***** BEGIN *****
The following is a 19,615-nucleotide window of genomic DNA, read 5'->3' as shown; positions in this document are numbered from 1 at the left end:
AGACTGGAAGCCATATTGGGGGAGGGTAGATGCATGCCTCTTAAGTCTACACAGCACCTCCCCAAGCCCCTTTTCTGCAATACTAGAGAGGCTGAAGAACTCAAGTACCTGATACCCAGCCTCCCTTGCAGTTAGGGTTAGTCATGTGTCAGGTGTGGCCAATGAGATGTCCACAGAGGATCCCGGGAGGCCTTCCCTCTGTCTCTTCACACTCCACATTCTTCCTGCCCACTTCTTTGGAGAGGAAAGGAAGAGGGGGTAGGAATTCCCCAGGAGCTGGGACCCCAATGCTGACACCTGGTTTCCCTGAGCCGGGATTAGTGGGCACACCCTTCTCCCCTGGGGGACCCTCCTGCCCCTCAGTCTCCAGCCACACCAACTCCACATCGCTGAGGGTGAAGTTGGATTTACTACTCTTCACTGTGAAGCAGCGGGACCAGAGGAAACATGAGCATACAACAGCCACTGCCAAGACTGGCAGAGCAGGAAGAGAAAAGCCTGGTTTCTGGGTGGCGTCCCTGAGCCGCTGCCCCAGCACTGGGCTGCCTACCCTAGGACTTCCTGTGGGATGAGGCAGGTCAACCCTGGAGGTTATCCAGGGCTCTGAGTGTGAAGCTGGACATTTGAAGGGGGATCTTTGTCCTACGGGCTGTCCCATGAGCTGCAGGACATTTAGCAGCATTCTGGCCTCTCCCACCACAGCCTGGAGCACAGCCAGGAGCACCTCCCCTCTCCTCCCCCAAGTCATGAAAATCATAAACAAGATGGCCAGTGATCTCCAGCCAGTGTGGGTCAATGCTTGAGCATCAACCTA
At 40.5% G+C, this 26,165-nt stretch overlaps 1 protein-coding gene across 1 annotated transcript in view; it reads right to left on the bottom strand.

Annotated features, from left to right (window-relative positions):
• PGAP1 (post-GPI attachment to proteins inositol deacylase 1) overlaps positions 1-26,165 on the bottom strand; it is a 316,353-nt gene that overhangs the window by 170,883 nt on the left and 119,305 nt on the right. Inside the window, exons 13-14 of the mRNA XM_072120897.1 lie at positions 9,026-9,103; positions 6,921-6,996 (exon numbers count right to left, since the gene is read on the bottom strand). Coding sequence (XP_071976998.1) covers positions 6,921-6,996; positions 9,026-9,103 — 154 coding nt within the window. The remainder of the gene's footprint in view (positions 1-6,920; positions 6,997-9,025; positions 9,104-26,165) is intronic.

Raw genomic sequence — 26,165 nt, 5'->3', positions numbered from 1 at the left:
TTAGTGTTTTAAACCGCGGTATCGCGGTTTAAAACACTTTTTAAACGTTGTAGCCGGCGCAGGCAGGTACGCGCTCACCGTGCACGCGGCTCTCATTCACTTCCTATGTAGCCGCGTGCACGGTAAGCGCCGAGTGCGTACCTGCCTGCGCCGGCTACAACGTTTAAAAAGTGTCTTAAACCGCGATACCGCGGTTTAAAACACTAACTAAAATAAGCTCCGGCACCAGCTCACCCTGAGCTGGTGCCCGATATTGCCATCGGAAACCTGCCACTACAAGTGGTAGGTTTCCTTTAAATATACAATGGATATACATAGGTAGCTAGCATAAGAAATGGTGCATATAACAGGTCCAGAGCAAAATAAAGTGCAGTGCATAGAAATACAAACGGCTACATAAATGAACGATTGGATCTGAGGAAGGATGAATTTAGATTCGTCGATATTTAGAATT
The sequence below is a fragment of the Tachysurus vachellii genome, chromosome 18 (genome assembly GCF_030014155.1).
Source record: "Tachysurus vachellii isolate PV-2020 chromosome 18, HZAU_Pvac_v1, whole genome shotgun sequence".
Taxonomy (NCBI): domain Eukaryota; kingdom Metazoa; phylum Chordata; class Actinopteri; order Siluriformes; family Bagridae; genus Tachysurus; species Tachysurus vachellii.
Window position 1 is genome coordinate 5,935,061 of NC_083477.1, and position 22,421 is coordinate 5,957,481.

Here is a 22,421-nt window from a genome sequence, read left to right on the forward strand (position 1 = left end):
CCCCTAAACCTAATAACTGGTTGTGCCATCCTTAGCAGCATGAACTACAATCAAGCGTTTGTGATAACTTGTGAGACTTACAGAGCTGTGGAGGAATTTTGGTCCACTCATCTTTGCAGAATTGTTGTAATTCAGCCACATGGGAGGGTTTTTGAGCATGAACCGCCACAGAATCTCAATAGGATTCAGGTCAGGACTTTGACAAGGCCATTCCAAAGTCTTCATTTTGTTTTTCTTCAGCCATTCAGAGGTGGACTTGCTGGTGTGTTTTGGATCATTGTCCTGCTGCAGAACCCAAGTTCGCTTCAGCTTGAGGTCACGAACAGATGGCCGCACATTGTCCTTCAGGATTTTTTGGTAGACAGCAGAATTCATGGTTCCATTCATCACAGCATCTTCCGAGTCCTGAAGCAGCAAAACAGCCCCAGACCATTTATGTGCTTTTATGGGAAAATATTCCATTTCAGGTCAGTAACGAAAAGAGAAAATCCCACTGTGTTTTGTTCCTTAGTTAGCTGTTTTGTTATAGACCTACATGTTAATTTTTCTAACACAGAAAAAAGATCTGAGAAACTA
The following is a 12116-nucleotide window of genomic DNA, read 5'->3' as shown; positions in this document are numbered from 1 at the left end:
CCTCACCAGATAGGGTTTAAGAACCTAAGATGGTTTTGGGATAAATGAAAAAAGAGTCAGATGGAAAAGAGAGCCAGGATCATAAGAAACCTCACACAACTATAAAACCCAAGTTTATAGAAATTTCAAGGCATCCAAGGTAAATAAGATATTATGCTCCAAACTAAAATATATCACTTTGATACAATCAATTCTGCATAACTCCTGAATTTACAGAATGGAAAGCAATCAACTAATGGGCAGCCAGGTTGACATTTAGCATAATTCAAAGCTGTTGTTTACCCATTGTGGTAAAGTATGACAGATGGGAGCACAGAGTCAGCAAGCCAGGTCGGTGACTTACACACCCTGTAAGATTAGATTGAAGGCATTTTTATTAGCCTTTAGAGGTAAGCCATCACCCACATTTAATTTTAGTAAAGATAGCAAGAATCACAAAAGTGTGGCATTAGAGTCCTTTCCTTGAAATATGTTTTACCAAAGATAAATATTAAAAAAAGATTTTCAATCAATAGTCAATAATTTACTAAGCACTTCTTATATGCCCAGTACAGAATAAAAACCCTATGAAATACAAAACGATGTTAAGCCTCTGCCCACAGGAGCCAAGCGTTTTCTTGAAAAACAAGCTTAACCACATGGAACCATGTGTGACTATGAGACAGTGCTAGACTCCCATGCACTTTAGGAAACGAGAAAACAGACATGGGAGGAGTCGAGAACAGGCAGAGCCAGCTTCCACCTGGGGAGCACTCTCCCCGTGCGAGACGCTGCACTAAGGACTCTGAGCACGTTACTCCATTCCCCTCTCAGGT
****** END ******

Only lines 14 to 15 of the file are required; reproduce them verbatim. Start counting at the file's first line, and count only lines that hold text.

The following is a 12116-nucleotide window of genomic DNA, read 5'->3' as shown; positions in this document are numbered from 1 at the left end:
CCTCACCAGATAGGGTTTAAGAACCTAAGATGGTTTTGGGATAAATGAAAAAAGAGTCAGATGGAAAAGAGAGCCAGGATCATAAGAAACCTCACACAACTATAAAACCCAAGTTTATAGAAATTTCAAGGCATCCAAGGTAAATAAGATATTATGCTCCAAACTAAAATATATCACTTTGATACAATCAATTCTGCATAACTCCTGAATTTACAGAATGGAAAGCAATCAACTAATGGGCAGCCAGGTTGACATTTAGCATAATTCAAAGCTGTTGTTTACCCATTGTGGTAAAGTATGACAGATGGGAGCACAGAGTCAGCAAGCCAGGTCGGTGACTTACACACCCTGTAAGATTAGATTGAAGGCATTTTTATTAGCCTTTAGAGGTAAGCCATCACCCACATTTAATTTTAGTAAAGATAGCAAGAATCACAAAAGTGTGGCATTAGAGTCCTTTCCTTGAAATATGTTTTACCAAAGATAAATATTAAAAAAAGATTTTCAATCAATAGTCAATAATTTACTAAGCACTTCTTATATGCCCAGTACAGAATAAAAACCCTATGAAATACAAAACGATGTTAAGCCTCTGCCCACAGGAGCCAAGCGTTTTCTTGAAAAACAAGCTTAACCACATGGAACCATGTGTGACTATGAGACAGTGCTAGACTCCCATGCACTTTAGGAAACGAGAAAACAGACATGGGAGGAGTCGAGAACAGGCAGAGCCAGCTTCCACCTGGGGAGCACTCTCCCCGTGCGAGACGCTGCACTAAGGACTCTGAGCACGTTACTCCATTCCCCTCTCAGGT